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How to Air-Dry Flowers 
by Monica Resinger 
http://homemakersjournal.com

Air-drying flowers is a simple, fun hobby that can save you money by 
providing free material to make dried flower decorations for your home 
or to give as gifts. 

It's very simple to air-dry flowers. All you need is a place to hang 
them out of direct light, rubber bands and either paperclips or 
florist wire. I have used wooden pegged coffee cup hangers and pieces 
of lattice attached to the kitchen wall as places to air-dry flowers. 
You can also insert cup hooks into a wall and use those. 

Some flowers that have air-dried well for me are: Yarrow (Achillea 
millefolium), pompon Dahlias (Dahlia hortensis), Poppy seed heads 
(Papaver somniferum), Roses (Rosa), Marjoram (Origanum vulgare), 
Delphinium, Larkspur (Consolida ambigua), Lavender (Lavandula 
Augustifolia), African Marigold (Tagetes erecta), Strawflower 
(Helichrysum bracteatum), Globe Thistle (echinops ritro), Cornflower 
(Centaurea cyanus), Statice (Limonium sinuatum), Globe amaranth 
(Gomphrena globosa), and Love-in-a-mist (Nigella damascena) seed 
heads. 

To find flowers that air-dry well, it's good practice to experiment. 
If it doesn't dry well, you gain the knowledge not to use it next 
time. Sometimes, an air-dried flower that doesn't look good to one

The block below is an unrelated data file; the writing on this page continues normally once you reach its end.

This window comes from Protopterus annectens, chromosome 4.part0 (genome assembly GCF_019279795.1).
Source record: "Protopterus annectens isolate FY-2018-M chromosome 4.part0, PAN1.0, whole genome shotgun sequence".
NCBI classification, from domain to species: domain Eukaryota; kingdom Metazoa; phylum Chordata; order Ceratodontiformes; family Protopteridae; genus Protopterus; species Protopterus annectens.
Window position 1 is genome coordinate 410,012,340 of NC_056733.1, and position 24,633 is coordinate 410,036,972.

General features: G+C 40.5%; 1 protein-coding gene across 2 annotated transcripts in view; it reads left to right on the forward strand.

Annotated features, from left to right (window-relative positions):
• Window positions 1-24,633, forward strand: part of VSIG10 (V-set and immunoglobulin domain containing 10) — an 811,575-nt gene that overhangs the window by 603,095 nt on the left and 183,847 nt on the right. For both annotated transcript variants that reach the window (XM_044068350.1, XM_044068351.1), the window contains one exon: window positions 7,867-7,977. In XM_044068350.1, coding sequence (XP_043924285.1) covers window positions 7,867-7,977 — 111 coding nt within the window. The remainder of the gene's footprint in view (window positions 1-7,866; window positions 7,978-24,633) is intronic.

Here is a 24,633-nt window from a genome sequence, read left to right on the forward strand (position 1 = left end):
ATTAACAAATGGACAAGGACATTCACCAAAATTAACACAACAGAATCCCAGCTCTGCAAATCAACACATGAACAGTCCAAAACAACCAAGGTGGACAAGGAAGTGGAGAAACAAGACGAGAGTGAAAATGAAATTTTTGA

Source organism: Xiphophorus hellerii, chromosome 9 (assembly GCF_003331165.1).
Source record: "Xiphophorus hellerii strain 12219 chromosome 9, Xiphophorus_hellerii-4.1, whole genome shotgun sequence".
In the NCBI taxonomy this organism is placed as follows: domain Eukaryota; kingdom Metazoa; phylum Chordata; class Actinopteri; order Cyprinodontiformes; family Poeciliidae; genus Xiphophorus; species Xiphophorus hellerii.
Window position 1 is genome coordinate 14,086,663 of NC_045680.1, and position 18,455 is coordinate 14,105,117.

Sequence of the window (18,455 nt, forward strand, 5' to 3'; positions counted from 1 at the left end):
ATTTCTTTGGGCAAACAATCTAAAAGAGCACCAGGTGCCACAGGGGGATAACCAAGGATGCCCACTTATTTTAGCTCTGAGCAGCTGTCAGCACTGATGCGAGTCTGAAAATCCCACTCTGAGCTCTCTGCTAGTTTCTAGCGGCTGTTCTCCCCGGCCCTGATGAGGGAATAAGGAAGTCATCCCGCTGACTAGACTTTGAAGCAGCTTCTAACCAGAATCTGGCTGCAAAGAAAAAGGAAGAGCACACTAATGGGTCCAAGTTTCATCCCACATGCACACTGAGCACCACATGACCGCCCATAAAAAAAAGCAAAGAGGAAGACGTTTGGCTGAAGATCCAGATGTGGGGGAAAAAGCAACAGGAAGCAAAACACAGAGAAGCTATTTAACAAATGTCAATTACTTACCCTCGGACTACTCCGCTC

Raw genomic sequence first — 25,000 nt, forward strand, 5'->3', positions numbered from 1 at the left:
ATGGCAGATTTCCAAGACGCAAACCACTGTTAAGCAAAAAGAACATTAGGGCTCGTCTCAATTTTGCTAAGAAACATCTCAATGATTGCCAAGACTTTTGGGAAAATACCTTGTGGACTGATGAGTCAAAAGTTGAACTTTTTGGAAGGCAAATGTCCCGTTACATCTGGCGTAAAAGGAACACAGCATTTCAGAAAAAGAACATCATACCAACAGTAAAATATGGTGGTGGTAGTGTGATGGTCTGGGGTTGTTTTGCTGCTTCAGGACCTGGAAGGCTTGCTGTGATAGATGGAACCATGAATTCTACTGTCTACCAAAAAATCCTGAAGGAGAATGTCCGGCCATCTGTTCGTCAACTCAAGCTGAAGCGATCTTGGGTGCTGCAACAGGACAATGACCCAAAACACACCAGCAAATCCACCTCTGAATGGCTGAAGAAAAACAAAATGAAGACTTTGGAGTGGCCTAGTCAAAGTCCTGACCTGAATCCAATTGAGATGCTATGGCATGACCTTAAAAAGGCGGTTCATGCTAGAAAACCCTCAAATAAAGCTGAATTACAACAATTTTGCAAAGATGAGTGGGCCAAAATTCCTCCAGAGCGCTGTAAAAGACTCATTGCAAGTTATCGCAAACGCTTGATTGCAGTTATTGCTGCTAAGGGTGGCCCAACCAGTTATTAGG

person may look pleasing to another. 

With most flowers, the best stage to dry them is when they are just 
beginning to open. Depending on the flower, if you hang it too late, 
the petals will fall off. You will learn this as you experiment. 
Others, you will want to wait until the seed head is developed because 
this is the decorative part. 

The best time to cut flowers for drying is late morning after the due 
has dried and on a dry day. I like to take a wicker basket with a 
handle and my scissors with me and take a walk around the yard 
snipping what looks appealing. 

Once you have your flowers picked, you can prepare them for 
air- drying. To do this, bundle eight to ten stems with a rubber band 
at the cut end of the flowers. The rubber band works especially well 
because as the flowers dry, the stems will shrink and the rubber band 
will shrink to the appropriate size of the bunch. Now you can insert 
an unraveled paper clip or florist wire inside the rubber band and 
bend it to form a hook that the bunch can hang over a peg, piece of 
lattice or hook. Hang the bunch of flowers upside down and depending 
on the weather, they will probably take anywhere from one to three 
weeks to dry completely. You can tell they are dry completely when 
they feel crisp to the touch. 

Air-drying flowers make a fabulous decoration by themselves, but when 
they are dry, you can take them down and make dried flower 
arrangements, Christmas ornaments, dried flower wreaths and more. 

Monica is the founder Homemaker's Journal E-publications, the growing home of 
many fun and informative home and garden e-books, tip sheets, articles and 
more!? http://homemakersjournal.com/
Get a FREE Slowcooker Recipe E-book when you subscribe to Monica's FREE e-zine 
for homemakers!? To subscribe and receive instructions for picking up your FREE 
e-book, just send a blank e-mail to:? [EMAIL PROTECTED]
Feel free to publish this article as long as the above bylines & this note are 
included; notification at [EMAIL PROTECTED] would be appreciated.








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